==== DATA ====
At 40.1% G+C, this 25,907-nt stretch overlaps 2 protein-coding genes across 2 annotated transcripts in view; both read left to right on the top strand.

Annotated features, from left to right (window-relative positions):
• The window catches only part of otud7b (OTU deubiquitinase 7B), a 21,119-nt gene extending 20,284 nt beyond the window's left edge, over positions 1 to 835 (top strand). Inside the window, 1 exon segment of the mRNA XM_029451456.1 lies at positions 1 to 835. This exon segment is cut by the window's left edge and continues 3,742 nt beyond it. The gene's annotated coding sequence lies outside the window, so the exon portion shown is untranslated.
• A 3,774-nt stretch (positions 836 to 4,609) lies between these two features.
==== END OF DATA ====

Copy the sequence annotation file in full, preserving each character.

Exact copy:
At 40.1% G+C, this 25,907-nt stretch overlaps 2 protein-coding genes across 2 annotated transcripts in view; both read left to right on the top strand.

Annotated features, from left to right (window-relative positions):
• The window catches only part of otud7b (OTU deubiquitinase 7B), a 21,119-nt gene extending 20,284 nt beyond the window's left edge, over positions 1 to 835 (top strand). Inside the window, 1 exon segment of the mRNA XM_029451456.1 lies at positions 1 to 835. This exon segment is cut by the window's left edge and continues 3,742 nt beyond it. The gene's annotated coding sequence lies outside the window, so the exon portion shown is untranslated.
• A 3,774-nt stretch (positions 836 to 4,609) lies between these two features.